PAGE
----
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If you're like us here at CinemaBlend, you spend an inordinate amount of your time inside movie theaters. This makes the whole "stay home" thing feel strange when it isn't broken up by at least one trip to the theater in a week. Luckily, while theaters are almost entirely closed, the movies are on their way directly to us, which isn't the same, but it'll do. Yesterday, Vin Diesel's Bloodshot debuted as a rental through most online storefronts, but if you want a little taste, you don't even have to rent it, as the first nine minutes of the film are now available on YouTube.
I suppose we can call this an extended trailer, but if you're not sure you want to spend $20 to rent Bloodshot, you can give the movie's opening a look and decide if it looks like the sort of thing you'd enjoy. Kick back and check out the beginning of the film and see what you think.
It's got action, it's got PG-13 sex, really what more could you possibly ask for?
$20 for a movie rental might feel a bit steep compared to what these sorts of things usually cost, about a quarter of that, but when you think about it, two tickets to any theatrical release are going to run you something in that neighborhood, and so if at least two people are watching the movie, it's worth it. Still, this little tease was probably put out to make people feel a little better about dropping $20 for a movie they won't own, to show that it would be worth it.
Bloodshot was one of the last films to see a normal theatrical release when it dropped a little over a week ago. Everything hit the fan just after the film was released, resulting in theater attendance falling through the floor and the movie opening in second place during one of the worst box office weekends in years. The only way Bloodshot was going to recoup any of the money it cost to make it was to do something drastic. This has resulted in Bloodshot, along with other films like The Hunt and Onward, receiving digital releases almost immediately following the theatrical release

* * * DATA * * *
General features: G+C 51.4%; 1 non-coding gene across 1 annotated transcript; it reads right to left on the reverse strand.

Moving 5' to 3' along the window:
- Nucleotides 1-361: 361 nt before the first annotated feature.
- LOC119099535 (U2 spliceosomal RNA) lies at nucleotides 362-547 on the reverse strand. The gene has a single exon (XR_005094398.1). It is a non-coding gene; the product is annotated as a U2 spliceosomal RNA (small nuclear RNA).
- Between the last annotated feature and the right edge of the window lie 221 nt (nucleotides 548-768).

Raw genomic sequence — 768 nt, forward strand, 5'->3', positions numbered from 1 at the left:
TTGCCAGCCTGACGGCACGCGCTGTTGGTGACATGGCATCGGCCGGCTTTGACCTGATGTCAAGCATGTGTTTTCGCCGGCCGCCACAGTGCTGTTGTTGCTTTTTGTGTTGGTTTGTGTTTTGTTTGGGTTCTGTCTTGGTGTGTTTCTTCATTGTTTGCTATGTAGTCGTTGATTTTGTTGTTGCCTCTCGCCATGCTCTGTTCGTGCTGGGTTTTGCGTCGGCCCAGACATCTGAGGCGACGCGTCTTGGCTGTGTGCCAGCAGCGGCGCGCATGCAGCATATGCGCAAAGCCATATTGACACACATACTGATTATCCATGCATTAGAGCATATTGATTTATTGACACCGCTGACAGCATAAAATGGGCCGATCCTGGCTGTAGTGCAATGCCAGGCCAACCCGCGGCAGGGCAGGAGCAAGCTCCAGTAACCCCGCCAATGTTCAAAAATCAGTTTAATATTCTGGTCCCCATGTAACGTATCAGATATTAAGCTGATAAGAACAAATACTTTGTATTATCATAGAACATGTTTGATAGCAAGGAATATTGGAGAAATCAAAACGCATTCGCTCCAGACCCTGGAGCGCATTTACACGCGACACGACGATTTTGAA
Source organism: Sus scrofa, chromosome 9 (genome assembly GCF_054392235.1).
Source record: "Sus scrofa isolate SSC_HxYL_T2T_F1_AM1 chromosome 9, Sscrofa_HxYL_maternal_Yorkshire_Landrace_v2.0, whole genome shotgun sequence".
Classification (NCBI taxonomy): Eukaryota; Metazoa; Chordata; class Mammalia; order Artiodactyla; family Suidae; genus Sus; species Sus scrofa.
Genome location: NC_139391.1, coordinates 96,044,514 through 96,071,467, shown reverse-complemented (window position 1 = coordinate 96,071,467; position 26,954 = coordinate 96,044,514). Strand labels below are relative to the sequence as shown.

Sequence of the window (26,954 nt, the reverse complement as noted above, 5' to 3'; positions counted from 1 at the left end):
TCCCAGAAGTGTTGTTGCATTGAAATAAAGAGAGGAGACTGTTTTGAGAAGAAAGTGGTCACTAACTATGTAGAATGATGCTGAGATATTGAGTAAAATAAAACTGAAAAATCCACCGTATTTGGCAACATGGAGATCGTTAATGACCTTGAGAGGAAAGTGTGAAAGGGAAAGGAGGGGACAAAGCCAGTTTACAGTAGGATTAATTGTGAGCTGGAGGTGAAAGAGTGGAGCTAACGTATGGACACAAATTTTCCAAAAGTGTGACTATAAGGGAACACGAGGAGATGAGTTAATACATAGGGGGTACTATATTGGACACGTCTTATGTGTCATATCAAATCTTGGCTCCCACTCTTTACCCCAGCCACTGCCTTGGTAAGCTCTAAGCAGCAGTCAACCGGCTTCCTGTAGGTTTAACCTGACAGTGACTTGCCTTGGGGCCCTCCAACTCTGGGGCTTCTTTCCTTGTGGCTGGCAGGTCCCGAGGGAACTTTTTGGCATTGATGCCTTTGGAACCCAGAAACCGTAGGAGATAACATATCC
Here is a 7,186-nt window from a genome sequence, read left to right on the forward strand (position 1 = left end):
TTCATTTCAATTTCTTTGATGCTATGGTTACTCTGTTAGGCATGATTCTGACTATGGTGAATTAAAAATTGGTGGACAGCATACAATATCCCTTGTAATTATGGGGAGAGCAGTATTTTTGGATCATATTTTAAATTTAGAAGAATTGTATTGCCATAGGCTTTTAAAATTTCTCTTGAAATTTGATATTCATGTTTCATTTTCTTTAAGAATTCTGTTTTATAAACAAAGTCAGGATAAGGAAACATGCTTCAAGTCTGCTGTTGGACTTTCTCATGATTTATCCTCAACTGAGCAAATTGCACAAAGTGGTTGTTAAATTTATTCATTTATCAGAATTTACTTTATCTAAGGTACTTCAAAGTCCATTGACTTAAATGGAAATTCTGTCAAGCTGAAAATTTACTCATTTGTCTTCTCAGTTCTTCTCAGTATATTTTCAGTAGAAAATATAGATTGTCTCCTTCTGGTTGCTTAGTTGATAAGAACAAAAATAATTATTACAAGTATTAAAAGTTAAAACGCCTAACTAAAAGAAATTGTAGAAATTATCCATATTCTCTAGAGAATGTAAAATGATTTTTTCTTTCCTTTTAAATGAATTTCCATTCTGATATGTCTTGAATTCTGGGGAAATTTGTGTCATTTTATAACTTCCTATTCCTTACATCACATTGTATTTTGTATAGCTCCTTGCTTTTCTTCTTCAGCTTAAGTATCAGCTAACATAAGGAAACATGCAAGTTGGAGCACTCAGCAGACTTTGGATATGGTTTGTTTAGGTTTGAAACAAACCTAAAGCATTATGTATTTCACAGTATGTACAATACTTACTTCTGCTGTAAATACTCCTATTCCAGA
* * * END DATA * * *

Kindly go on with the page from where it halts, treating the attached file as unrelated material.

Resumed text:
For his part, Vin Diesel, says he's very proud of the film, and he's just glad that, one way or another, people have a chance to see the movie that he's so proud of.
It's certainly going to be interesting to see just how well the public takes to these early releases. If there is a real interest in them, if people decide they like the watch at home option rather than going to the theater, even after that's an option again, then the coronavirus outbreak may have changed the industry in ways that will be here long after the virus has run its course.